This Star Wars: The Book of Boba Fett article contains spoilers.
The Book of Boba Fett returns to Tatooine and a lot of familiar Star Wars sights in its premiere episode, “Stranger in a Strange Land.” As a loose spinoff of The Mandalorian, it’s possible Fett and his right-hand killer Fennec Shand will get involved in wider galactic politics going forward. But, for now, we revisit several different movie settings in a reference-filled episode.
Take a look at all the Star Wars easter eggs and references we spotted in this episode…
Temuera Morrison as Boba Fett
We should all know him by now, but in case you missed the Prequel Trilogy and The Mandalorian season 2, that’s incredibly charismatic actor Temuera Morrison playing Boba Fett in the new Disney+ series. Morrison actually made his Star Wars debut in 2002 in Attack of the Clones in which he played Boba’s father, Jango Fett.
Ming-Na Wen as Fennec Shand
Boba Fett isn’t the only character who is back from the dead. Ming-Na Wen is back as assassin Fennec Shand, who was brought back from the brink of death after being fatally wounded in the first season of The Mandalorian. With a new lease on life, Fennec now serves as Boba’s right hand as he builds his criminal empire.
Matt Berry as 8D8
The droid who assists Boba and Fennec is 8D8, formerly Jabba’s torture droid seen in Return of the Jedi. In The Book of Boba Fett, he’s voiced by Matt Berry, who you’ll recognize as the eternally salacious Laszlo Cravensworth from What We Do in the Shadows.
Attack of the Clones Flashbacks
– While healing inside a bacta tank, Boba remembers his home planet of Kamino, which was first introduced in Attack of the Clones. Remember, Boba is an unaltered clone of his father, Jango Fett, which means he doesn’t age as rapidly as the other clones. His lifespan is the same as naturally-born human’s.
– Kamino was known as the home of the best cloning scientists in the galaxy, which is why the Republic hired them to build an artificially grown army to fight the Separatists in the Clone Wars. By the time of The Book of Boba Fett, the cloning facilities are gone, destroyed by the Empire during the events of The Bad Batch animated series.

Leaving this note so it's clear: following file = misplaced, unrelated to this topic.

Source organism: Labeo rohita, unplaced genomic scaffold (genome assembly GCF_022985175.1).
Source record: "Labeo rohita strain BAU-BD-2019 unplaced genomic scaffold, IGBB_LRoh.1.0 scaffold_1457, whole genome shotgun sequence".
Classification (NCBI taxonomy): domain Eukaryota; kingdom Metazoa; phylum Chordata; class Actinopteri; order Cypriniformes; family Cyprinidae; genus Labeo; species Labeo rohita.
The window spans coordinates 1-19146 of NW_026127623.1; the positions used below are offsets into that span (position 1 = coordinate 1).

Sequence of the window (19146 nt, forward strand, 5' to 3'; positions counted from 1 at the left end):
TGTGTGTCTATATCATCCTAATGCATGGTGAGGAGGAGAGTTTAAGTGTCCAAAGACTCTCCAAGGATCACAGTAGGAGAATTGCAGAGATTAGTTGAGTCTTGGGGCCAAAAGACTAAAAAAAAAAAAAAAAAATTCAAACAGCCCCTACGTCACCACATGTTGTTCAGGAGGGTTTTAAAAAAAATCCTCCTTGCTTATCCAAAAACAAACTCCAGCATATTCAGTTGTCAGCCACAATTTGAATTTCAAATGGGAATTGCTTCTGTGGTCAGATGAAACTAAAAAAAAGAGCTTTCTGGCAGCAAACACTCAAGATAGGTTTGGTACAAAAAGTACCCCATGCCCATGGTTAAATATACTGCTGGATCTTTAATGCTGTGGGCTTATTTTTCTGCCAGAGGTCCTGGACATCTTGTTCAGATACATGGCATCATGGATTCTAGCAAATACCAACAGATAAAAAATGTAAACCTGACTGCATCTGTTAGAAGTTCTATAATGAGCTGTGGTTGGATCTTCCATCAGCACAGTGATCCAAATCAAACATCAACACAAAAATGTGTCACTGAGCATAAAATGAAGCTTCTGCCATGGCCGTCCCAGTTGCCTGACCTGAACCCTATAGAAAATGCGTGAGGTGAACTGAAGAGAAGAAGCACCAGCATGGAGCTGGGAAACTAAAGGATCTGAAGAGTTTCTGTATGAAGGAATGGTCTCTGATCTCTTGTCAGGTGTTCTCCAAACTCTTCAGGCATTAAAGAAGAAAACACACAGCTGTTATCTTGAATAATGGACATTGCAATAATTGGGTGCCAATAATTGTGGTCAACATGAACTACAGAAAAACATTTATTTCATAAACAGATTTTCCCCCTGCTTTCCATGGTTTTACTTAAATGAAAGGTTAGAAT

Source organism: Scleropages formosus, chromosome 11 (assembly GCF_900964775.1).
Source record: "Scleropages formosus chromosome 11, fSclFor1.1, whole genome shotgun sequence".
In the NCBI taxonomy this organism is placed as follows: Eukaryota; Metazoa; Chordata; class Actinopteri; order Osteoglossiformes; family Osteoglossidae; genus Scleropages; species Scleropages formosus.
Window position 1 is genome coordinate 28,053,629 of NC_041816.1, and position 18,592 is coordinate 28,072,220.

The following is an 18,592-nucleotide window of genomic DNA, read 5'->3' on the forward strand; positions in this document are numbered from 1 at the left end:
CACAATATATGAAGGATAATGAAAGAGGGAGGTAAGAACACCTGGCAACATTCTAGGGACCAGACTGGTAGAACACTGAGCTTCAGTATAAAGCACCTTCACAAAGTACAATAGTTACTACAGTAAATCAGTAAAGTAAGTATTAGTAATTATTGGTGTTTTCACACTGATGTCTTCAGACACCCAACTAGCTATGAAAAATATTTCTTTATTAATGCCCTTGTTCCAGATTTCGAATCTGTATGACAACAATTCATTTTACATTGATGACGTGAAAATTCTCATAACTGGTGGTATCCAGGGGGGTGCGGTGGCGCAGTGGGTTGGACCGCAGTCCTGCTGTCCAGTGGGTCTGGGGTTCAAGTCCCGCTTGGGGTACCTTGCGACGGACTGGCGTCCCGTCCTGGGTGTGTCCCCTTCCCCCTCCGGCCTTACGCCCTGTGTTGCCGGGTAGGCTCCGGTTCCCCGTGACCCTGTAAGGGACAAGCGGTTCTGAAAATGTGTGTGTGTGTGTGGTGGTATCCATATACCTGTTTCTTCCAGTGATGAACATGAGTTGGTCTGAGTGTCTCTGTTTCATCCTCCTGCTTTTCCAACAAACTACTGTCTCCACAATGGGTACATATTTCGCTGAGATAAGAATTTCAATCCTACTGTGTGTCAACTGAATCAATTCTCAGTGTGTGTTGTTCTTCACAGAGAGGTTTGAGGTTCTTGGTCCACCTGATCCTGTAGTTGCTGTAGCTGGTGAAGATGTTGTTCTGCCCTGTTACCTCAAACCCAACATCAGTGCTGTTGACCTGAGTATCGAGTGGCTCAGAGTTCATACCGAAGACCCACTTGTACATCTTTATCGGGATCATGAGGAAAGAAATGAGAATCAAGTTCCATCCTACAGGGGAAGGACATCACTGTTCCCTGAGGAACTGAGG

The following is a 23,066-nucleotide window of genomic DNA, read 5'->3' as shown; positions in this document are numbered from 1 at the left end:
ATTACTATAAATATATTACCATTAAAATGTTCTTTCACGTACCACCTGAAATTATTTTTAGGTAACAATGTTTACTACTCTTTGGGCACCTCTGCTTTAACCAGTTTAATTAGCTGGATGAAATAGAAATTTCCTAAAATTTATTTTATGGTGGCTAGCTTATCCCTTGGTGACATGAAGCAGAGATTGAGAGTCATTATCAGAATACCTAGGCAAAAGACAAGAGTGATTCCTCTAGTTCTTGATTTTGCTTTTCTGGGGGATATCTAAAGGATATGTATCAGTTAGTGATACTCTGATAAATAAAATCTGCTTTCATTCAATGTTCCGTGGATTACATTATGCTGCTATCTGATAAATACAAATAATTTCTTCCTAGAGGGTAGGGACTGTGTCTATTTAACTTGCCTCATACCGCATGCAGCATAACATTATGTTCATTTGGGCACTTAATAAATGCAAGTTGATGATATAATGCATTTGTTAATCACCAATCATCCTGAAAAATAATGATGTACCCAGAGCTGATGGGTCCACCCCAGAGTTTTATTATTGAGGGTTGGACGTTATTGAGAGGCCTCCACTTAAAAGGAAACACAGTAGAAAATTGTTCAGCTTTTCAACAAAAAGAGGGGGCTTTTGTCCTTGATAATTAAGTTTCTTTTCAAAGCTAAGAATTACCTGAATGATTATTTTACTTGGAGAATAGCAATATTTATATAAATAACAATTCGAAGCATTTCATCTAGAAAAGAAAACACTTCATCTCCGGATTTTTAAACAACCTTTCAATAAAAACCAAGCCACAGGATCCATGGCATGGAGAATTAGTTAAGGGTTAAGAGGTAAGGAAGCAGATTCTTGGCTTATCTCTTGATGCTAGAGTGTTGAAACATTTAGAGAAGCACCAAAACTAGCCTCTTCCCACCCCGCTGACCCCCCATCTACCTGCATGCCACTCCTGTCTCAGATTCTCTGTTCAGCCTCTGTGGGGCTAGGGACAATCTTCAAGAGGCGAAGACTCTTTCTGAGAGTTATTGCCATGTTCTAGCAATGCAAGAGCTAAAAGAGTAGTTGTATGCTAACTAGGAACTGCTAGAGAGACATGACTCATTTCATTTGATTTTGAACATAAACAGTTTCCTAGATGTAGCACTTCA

– Boba’s first trauma was the death of his father on Geonosis. He was beheaded by Mace Windu during the very first battle of the Clone Wars. You can see a flashback to him holding his father’s helmet in the combat arena.
The Sarlacc Pit
The sarlacc monster and Fett have a long history. Originally, Fett was considered dead after being thrown into its maw in Return of the Jedi. However, several books and comics now considered part of the non-canon Legends continuity showed how he surviving well past his apparent digestion. The Book of Boba Fett finally gives us a canon version of Boba’s escape, which you can read more about here.
The Bacta Tank
Boba uses a bacta tank to treat his injuries. While the breathing apparatus may be reminiscent of Darth Vader, this healing substance is more closely associated with Luke Skywalker, who needed a bit of bacta healing after his fight with the wampa in The Empire Strikes Back. Bacta is a valuable resource in the galaxy, so, naturally, sometimes people fight over it.
Max Rebo Band
The band at the seedy Mos Espa establishment, playing a remix of the famous A New Hope cantina music, is the Max Rebo Band from Return of the Jedi. Guess they found a new job after Jabba’s death. That said, this is a much smaller band than the 12-person musical group that played at Jabba’s Palace. Looks like they lost a few folks on that barge, including their vocalists…